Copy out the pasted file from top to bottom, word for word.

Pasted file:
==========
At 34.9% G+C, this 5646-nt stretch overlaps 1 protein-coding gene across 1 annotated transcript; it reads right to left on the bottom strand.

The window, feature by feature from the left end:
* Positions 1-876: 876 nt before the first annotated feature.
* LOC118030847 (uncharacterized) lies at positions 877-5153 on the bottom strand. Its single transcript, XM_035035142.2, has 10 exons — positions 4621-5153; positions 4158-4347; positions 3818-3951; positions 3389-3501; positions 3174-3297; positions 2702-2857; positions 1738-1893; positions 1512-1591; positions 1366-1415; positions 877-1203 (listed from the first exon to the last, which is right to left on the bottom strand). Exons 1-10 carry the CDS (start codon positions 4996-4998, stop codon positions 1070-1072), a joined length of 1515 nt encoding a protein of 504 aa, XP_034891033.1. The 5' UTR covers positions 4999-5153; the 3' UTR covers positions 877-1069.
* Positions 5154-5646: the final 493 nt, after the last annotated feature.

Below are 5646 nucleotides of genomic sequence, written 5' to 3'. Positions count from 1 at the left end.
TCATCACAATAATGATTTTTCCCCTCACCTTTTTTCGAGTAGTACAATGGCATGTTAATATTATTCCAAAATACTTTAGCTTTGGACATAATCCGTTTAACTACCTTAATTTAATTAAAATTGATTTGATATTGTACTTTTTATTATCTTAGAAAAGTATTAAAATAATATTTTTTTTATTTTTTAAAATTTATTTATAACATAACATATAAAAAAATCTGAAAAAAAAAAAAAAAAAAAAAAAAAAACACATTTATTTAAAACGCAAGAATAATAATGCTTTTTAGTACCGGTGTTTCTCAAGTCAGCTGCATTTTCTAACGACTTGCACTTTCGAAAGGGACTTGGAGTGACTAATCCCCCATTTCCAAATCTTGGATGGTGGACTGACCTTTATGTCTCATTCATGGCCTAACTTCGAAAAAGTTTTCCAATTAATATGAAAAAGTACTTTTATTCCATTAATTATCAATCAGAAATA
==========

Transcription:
At 34.9% G+C, this 5646-nt stretch overlaps 1 protein-coding gene across 1 annotated transcript; it reads right to left on the bottom strand.

The window, feature by feature from the left end:
* Positions 1-876: 876 nt before the first annotated feature.
* LOC118030847 (uncharacterized) lies at positions 877-5153 on the bottom strand. Its single transcript, XM_035035142.2, has 10 exons — positions 4621-5153; positions 4158-4347; positions 3818-3951; positions 3389-3501; positions 3174-3297; positions 2702-2857; positions 1738-1893; positions 1512-1591; positions 1366-1415; positions 877-1203 (listed from the first exon to the last, which is right to left on the bottom strand). Exons 1-10 carry the CDS (start codon positions 4996-4998, stop codon positions 1070-1072), a joined length of 1515 nt encoding a protein of 504 aa, XP_034891033.1. The 5' UTR covers positions 4999-5153; the 3' UTR covers positions 877-1069.
* Positions 5154-5646: the final 493 nt, after the last annotated feature.

Below are 5646 nucleotides of genomic sequence, written 5' to 3'. Positions count from 1 at the left end.
TCATCACAATAATGATTTTTCCCCTCACCTTTTTTCGAGTAGTACAATGGCATGTTAATATTATTCCAAAATACTTTAGCTTTGGACATAATCCGTTTAACTACCTTAATTTAATTAAAATTGATTTGATATTGTACTTTTTATTATCTTAGAAAAGTATTAAAATAATATTTTTTTTATTTTTTAAAATTTATTTATAACATAACATATAAAAAAATCTGAAAAAAAAAAAAAAAAAAAAAAAAAAACACATTTATTTAAAACGCAAGAATAATAATGCTTTTTAGTACCGGTGTTTCTCAAGTCAGCTGCATTTTCTAACGACTTGCACTTTCGAAAGGGACTTGGAGTGACTAATCCCCCATTTCCAAATCTTGGATGGTGGACTGACCTTTATGTCTCATTCATGGCCTAACTTCGAAAAAGTTTTCCAATTAATATGAAAAAGTACTTTTATTCCATTAATTATCAATCAGAAATA